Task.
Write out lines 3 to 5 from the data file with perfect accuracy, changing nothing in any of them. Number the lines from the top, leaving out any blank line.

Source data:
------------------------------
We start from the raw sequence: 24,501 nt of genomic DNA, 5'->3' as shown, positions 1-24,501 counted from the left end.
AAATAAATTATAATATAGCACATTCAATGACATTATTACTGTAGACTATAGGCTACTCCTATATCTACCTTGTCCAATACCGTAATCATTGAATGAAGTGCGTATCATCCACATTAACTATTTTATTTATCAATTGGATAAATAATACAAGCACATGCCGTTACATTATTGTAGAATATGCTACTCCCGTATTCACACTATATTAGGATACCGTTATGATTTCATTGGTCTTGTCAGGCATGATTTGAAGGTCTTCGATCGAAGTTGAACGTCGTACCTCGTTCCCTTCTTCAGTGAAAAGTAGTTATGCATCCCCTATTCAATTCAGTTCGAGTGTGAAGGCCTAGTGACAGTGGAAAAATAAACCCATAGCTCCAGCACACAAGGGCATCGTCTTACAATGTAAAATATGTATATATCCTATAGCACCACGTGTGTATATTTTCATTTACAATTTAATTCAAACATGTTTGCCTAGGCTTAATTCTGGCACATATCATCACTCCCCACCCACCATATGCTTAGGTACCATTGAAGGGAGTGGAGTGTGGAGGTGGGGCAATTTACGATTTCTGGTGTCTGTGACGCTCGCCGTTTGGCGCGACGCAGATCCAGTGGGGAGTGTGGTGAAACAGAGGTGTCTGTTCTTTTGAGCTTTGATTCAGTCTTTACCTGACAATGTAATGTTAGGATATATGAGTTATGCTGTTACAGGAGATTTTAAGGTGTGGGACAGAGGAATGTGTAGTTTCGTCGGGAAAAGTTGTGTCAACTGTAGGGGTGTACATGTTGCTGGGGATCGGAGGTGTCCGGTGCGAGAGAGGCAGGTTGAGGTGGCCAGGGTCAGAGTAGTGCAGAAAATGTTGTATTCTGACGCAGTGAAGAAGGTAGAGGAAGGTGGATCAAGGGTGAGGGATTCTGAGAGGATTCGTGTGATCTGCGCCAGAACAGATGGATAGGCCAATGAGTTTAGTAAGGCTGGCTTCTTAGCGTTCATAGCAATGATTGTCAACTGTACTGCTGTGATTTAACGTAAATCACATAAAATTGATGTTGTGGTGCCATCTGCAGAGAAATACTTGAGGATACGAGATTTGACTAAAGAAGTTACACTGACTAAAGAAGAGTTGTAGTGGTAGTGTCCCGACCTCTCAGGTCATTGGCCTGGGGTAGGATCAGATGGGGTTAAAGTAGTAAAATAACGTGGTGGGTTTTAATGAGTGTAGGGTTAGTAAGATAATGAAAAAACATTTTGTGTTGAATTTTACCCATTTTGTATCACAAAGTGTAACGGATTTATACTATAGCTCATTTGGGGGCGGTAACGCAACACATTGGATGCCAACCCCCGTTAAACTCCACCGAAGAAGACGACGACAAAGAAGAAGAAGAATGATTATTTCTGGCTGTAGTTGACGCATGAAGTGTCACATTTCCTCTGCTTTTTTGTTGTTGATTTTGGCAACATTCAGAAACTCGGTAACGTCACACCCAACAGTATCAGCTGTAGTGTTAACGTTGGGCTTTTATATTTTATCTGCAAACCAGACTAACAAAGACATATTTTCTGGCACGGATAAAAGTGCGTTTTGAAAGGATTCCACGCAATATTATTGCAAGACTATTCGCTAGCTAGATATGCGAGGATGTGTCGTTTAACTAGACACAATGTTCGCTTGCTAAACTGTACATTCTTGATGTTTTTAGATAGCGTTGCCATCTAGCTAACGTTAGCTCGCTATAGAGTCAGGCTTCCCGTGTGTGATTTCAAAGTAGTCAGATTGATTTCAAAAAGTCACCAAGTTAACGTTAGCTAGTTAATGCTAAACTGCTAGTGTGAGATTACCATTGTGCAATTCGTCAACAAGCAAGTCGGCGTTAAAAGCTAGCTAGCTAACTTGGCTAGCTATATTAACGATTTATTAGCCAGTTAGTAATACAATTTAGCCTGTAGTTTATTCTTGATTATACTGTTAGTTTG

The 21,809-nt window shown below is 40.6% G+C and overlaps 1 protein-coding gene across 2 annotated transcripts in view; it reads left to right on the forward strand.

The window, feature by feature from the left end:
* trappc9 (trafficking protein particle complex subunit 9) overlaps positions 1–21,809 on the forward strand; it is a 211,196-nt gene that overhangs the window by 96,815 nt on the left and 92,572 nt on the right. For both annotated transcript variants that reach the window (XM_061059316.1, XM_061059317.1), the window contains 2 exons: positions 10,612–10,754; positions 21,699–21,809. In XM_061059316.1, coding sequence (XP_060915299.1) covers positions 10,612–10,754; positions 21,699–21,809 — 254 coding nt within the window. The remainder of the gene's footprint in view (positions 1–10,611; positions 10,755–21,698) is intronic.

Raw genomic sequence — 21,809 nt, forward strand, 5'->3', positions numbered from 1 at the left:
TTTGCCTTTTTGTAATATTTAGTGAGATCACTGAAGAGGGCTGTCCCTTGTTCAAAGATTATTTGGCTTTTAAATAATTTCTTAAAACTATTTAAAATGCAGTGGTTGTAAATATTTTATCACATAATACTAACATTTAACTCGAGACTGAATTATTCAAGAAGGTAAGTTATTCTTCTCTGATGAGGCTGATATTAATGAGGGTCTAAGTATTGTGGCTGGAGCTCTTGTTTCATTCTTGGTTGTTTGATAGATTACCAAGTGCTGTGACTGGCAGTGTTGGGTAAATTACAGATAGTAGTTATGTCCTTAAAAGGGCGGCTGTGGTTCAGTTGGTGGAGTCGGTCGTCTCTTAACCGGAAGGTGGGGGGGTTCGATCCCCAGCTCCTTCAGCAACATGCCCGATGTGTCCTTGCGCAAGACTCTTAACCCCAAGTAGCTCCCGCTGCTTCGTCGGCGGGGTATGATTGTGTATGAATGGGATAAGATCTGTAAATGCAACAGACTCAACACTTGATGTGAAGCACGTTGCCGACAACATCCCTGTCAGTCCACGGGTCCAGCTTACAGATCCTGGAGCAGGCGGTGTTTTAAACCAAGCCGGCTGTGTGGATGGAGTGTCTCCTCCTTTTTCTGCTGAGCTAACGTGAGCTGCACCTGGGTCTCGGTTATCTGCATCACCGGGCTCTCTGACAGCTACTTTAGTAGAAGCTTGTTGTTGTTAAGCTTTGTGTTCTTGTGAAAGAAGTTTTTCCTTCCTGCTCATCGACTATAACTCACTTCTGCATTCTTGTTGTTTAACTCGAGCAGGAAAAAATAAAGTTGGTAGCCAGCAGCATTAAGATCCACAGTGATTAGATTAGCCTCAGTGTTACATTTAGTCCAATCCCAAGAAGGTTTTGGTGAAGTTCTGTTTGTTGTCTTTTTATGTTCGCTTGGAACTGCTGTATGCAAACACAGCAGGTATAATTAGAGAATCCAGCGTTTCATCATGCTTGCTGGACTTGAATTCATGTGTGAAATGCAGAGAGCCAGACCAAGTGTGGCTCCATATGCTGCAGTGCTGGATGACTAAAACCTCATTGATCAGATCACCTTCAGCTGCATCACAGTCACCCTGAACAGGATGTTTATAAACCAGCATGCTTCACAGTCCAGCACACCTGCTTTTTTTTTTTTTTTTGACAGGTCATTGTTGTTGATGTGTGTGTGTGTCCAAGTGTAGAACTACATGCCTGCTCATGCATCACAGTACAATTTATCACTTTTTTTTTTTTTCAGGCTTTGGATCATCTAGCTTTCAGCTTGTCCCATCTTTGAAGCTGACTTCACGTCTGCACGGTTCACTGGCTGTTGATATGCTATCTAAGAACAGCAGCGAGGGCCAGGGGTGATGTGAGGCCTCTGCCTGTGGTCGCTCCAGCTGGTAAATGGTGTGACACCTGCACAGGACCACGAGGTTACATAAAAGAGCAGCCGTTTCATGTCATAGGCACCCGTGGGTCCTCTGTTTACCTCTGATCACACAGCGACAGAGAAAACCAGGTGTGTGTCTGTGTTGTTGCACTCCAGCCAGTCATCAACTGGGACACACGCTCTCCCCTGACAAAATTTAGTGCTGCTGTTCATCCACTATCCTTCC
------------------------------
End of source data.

The 21,809-nt window shown below is 40.6% G+C and overlaps 1 protein-coding gene across 2 annotated transcripts in view; it reads left to right on the forward strand.

The window, feature by feature from the left end:
* trappc9 (trafficking protein particle complex subunit 9) overlaps positions 1–21,809 on the forward strand; it is a 211,196-nt gene that overhangs the window by 96,815 nt on the left and 92,572 nt on the right. For both annotated transcript variants that reach the window (XM_061059316.1, XM_061059317.1), the window contains 2 exons: positions 10,612–10,754; positions 21,699–21,809. In XM_061059316.1, coding sequence (XP_060915299.1) covers positions 10,612–10,754; positions 21,699–21,809 — 254 coding nt within the window. The remainder of the gene's footprint in view (positions 1–10,611; positions 10,755–21,698) is intronic.